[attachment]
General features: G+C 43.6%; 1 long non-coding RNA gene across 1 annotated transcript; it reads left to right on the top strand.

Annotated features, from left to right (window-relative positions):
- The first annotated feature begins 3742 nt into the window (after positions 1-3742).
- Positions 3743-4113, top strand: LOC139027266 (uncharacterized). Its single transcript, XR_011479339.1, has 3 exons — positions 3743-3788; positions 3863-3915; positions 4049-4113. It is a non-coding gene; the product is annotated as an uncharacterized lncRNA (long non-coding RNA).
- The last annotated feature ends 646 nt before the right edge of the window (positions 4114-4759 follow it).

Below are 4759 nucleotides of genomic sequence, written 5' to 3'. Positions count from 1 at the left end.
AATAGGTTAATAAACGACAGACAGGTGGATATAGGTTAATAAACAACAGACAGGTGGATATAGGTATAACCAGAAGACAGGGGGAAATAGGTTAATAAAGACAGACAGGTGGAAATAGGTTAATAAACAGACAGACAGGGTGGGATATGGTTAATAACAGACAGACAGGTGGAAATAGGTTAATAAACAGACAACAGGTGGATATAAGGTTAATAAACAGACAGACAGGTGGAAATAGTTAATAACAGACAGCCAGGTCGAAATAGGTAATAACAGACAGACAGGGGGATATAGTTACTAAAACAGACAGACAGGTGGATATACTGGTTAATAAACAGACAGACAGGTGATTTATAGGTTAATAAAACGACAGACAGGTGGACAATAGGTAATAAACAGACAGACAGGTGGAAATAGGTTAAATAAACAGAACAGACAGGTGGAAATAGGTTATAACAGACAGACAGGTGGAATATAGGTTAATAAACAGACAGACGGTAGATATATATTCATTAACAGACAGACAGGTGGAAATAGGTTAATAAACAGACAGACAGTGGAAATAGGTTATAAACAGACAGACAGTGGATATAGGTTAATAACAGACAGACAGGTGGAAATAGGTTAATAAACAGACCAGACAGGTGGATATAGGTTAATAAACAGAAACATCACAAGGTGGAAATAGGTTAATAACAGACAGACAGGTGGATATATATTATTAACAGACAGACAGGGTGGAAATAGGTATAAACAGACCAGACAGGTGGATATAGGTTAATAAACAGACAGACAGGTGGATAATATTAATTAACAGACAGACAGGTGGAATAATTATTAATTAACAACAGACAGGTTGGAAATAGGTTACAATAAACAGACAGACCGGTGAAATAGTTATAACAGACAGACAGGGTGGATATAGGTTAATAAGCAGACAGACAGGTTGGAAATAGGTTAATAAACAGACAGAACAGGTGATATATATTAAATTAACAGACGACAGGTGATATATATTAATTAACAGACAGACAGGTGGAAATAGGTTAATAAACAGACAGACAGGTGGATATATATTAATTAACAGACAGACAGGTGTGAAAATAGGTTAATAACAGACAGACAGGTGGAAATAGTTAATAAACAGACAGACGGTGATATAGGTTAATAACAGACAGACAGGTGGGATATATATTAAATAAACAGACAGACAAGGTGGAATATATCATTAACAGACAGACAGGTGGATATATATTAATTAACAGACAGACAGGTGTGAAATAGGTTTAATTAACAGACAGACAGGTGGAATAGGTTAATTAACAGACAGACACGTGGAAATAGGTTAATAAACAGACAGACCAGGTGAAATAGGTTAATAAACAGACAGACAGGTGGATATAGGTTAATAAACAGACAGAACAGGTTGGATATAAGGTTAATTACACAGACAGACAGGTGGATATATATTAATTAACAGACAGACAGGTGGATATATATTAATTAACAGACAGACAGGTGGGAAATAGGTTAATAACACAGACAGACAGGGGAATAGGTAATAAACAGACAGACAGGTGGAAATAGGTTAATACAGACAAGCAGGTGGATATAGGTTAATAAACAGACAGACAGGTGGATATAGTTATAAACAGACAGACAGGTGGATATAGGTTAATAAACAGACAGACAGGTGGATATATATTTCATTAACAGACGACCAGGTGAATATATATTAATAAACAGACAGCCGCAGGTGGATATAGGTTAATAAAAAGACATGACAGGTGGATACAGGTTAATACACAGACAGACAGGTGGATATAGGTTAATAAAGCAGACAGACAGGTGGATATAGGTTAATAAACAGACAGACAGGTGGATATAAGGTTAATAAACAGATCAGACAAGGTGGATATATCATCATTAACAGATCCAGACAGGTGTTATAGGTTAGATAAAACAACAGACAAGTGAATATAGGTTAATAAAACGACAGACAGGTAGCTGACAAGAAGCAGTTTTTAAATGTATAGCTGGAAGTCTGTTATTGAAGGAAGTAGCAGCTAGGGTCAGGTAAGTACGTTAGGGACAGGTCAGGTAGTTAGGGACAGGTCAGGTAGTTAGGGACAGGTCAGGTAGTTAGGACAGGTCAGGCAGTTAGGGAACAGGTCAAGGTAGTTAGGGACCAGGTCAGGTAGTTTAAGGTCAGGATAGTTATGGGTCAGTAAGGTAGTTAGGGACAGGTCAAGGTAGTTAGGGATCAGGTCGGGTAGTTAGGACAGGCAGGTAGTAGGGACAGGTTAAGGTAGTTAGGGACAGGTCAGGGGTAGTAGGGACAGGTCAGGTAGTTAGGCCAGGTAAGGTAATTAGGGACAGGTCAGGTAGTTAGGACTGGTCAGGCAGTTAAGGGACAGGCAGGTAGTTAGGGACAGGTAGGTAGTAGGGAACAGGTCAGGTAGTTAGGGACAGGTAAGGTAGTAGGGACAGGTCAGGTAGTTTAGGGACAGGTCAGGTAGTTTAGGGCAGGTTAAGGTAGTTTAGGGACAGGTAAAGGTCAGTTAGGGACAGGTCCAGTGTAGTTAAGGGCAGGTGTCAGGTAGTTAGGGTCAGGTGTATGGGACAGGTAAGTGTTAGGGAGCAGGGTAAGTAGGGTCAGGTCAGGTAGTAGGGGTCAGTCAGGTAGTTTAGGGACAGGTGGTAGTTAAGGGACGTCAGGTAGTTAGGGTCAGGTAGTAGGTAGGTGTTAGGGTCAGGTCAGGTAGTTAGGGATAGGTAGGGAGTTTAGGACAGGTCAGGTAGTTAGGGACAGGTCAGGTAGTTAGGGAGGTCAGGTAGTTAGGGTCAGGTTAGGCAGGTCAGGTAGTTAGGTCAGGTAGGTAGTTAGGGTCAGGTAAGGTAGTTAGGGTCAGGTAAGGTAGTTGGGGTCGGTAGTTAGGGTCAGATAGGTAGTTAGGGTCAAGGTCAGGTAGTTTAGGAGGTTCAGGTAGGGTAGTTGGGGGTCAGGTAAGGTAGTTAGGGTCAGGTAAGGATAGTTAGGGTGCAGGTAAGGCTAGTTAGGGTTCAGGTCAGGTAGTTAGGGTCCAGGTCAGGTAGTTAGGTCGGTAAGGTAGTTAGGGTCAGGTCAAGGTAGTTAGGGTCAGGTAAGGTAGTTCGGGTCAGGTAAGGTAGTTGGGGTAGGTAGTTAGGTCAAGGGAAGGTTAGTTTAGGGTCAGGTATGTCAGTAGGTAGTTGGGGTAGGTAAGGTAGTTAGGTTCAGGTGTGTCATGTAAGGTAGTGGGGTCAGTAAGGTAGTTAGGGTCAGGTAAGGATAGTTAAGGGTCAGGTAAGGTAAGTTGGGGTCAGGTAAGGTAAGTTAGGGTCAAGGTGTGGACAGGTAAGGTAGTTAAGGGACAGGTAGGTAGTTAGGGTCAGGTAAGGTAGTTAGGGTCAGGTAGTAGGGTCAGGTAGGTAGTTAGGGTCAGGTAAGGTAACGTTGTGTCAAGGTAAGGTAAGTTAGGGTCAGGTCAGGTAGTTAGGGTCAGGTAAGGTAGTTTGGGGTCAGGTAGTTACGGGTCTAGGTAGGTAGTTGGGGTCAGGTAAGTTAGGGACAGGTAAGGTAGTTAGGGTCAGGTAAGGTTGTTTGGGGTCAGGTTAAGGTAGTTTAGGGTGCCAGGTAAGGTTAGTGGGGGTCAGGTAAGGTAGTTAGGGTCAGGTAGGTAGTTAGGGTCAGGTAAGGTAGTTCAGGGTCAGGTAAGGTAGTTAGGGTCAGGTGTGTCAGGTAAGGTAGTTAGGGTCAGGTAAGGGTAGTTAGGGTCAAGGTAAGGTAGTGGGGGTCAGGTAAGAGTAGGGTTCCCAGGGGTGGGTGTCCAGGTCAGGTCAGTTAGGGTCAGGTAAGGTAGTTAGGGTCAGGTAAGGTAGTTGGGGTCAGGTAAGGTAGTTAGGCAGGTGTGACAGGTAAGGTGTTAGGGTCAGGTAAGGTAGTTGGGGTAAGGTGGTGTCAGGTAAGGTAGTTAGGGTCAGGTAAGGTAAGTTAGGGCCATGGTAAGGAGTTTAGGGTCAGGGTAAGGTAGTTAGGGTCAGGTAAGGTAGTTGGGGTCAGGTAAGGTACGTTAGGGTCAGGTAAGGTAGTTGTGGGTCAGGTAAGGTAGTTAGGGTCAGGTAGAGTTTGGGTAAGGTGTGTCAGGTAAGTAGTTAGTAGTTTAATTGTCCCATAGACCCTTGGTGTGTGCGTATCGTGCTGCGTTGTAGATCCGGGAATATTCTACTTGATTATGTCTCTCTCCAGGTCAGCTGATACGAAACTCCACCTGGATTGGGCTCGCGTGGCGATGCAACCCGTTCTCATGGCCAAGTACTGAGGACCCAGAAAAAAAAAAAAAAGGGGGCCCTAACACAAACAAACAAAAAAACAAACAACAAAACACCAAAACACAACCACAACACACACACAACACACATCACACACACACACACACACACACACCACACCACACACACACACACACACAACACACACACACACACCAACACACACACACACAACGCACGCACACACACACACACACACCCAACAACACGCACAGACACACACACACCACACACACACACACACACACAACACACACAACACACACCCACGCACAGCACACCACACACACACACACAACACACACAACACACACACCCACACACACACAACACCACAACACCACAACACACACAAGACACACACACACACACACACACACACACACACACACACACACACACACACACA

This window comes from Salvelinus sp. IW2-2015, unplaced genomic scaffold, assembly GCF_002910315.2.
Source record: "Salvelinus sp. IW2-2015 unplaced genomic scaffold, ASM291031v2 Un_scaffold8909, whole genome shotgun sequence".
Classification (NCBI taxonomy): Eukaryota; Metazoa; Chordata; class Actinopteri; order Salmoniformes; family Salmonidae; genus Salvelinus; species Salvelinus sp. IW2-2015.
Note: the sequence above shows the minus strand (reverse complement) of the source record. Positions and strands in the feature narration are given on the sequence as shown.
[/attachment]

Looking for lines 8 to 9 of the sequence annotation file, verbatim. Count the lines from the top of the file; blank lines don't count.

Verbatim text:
This window comes from Salvelinus sp. IW2-2015, unplaced genomic scaffold, assembly GCF_002910315.2.
Source record: "Salvelinus sp. IW2-2015 unplaced genomic scaffold, ASM291031v2 Un_scaffold8909, whole genome shotgun sequence".